In addition to these conserved modes of regulation, MAPKs also display family-specific regulatory mechanisms to achieve specificity and temporal control. One mechanism through which MAPKs achieve specificity to their substrates and regulatory partners is through the D-domain/D-peptide docking site [1416]. The D-domain docking site contains a hydrophobic docking groove flanked by the αD-αE linker (residues 119–134 in p38α), αE-helix (124–144), β7-β8 loop (159–163), and a common docking (CD) site (313–316), which is located in the C-tail [15,16] (Fig. 1). The D-domain docking site recognizes the consensus ψ1–3X3–7Φ-X-Φ substrate sequence motif, which is shared by diverse MAPK substrates (where ψ, X, Φ denote positively charged, intervening, and hydrophobic residues, respectively) [1416]. Although first deemed as a static docking site to increase substrate binding affinity, numerous studies have presented evidence that the D-domain docking groove is a dynamic allosteric site that can bind to upstream effectors to either negatively or positively regulate protein kinase activity [14,16,17]. For example, peptide from the Ste5 scaffold protein binds to the D-domain docking groove of Fus3 MAPK, activating it by inducing long range conformational changes in the activation loop [18,19]. Structural studies of p38 revealed that TAB1 peptide binding to the D-domain docking region induces cis, MKK independent, phosphorylation of the activation loop [20]. Additionally, studies of c-Jun N-terminal (JNK) MAPK revealed JIP1 peptide-induced conformational changes in the active site via D-domain docking, resulting in catalytic inhibition [21,22]. Recent NMR studies support this view by showing allosteric activation of p38 MAPK upon D-domain peptide docking [17].

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Fig 1. Structural delineation of MAPK specific residues (PDBID: 2OKR).

Key structural regions being discussed in the text is highlighted, namely, the L16 helix and loop, D-domain/D-peptide docking site, CD (Common Docking site), αE and αC helices. Cyan sticks presentation denotes MAPK-specific residues identified via CHAIN (See Methods) and displayed in Fig. 2A alignment.

https://doi.org/10.1371/journal.pone.0119636.g001

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Fig 2. A and B) Selective constraints imposed upon MAPKs (foreground) that most contribute to sequence divergence from CMGC Kinases (background).

Representative alignment of MAPKs is shown. Residues identified via CHAIN as distinctive of MAPKs are shown with black dots above each aligned column. The height of the red histograms above each corresponding column shows the degree of divergence of the MAPK foreground sequence from the CMGC counterparts (background). The residue frequency in the foreground is shown directly below the display alignment in positive integer tenths (i.e. 6 corresponds to 60–70% of weighted foreground sequences). The number of residues aligned in the foreground and weighted foreground frequency is shown near the “foreground” and wt_res_freqs designation, respectively. In particular, the weighted frequency was automatically done by the sampler to adjust to the overrepresentation of selected subfamilies in the alignment. The number of residues in the background and the weighted frequency is shown below in pink, respectively. Residues with strongest constraints are colored accordingly with residues of similar biochemical properties having similar color. Notable secondary structural locations are indicated above the histograms, and general numbering scheme is shown at the bottom with designated family numbering for reference. In Fig. 2B, the C-tail starts after the conserved HPY motif of the kinase domain.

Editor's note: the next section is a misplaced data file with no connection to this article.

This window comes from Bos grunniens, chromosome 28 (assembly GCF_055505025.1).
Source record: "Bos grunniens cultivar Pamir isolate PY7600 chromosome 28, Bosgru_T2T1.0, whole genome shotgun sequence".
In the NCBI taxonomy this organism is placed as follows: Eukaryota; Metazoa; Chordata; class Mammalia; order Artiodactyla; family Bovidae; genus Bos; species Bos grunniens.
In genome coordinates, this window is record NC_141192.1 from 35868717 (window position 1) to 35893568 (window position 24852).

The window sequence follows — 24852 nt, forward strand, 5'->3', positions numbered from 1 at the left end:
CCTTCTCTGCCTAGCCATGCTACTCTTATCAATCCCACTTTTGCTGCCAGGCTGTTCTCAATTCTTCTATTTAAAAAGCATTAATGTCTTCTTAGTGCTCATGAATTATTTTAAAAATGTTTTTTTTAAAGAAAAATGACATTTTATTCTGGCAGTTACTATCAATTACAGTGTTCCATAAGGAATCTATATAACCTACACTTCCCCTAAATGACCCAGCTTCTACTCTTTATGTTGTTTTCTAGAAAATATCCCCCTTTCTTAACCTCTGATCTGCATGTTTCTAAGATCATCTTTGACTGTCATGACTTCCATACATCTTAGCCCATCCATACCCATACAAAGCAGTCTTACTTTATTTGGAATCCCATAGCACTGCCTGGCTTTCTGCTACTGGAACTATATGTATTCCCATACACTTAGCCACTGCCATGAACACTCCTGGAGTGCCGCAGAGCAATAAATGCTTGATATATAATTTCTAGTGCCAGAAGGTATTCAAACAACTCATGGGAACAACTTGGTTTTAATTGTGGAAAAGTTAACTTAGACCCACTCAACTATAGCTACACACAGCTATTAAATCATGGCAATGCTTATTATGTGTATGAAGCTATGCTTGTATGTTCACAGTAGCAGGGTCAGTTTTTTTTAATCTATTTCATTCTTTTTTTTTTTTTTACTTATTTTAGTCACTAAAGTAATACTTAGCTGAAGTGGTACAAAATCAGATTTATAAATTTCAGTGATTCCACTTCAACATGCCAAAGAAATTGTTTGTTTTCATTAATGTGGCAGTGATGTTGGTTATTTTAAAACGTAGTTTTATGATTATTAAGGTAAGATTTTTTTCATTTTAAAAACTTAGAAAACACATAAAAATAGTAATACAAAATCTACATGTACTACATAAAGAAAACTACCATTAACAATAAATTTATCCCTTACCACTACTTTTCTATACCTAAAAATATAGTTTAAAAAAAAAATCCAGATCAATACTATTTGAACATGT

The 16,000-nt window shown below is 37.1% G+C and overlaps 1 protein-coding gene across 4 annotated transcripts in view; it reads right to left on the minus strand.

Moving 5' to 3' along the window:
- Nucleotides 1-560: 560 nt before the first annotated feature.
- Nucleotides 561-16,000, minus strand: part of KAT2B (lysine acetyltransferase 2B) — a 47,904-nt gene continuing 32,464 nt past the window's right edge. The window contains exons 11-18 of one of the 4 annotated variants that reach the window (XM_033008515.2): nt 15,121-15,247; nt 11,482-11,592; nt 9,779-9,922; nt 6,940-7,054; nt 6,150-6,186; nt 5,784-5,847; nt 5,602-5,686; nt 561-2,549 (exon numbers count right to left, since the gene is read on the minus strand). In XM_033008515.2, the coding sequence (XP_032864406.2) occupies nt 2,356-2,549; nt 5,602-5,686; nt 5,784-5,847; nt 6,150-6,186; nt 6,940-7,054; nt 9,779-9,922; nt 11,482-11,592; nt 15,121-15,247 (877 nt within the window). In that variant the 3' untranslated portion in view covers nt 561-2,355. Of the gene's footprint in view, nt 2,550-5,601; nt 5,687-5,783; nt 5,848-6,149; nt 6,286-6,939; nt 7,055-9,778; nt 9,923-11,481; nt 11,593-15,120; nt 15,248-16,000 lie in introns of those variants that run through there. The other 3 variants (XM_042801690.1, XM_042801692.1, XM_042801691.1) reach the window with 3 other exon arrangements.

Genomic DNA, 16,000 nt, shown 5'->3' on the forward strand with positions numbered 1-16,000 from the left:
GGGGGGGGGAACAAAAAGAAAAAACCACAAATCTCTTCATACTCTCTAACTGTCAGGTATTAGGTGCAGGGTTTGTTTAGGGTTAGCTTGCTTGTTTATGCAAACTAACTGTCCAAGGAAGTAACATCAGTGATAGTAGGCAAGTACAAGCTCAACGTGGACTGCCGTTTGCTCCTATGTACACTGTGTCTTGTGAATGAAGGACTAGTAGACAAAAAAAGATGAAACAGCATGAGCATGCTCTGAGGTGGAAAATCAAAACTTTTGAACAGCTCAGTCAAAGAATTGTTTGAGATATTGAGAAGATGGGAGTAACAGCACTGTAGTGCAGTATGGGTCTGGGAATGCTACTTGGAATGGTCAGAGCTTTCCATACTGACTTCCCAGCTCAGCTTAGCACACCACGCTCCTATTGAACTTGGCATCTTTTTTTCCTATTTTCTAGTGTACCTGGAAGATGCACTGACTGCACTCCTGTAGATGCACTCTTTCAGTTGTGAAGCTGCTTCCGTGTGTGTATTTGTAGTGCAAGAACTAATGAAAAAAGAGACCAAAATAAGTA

https://doi.org/10.1371/journal.pone.0119636.g002

In addition to the D-domain docking site, the sequence segment C-terminus of the kinase domain (L16 loop and L16 helix in Fig. 1 and Fig. 2B; and referred to as the C-tail) plays a critical role in MAPK activation and regulation. In p38α MAPK, for example, phosphorylation of a tyrosine (Y323) in the C-tail (L16 loop) regulates activity and downstream signaling in T-cells [23,24]. Likewise, mutations in the C-tail regulate MAPK activity [25] by inducing conformational changes in the kinase domain [26,27]. Furthermore, the Mxi2 isoform of p38 MAPK, which lacks the C-tail [28,29] displays low affinity for canonical p38α substrates and inhibitors, and deletion of the C-tail in p38α mimics the biochemical properties of Mxi2 [29]. More recent studies have highlighted the role of C-tail in MKK mediated interaction with ERK5 [30]. However, the residues and structural interactions that contribute to the unique modes of MAPK regulation by the C-tail are not fully understood.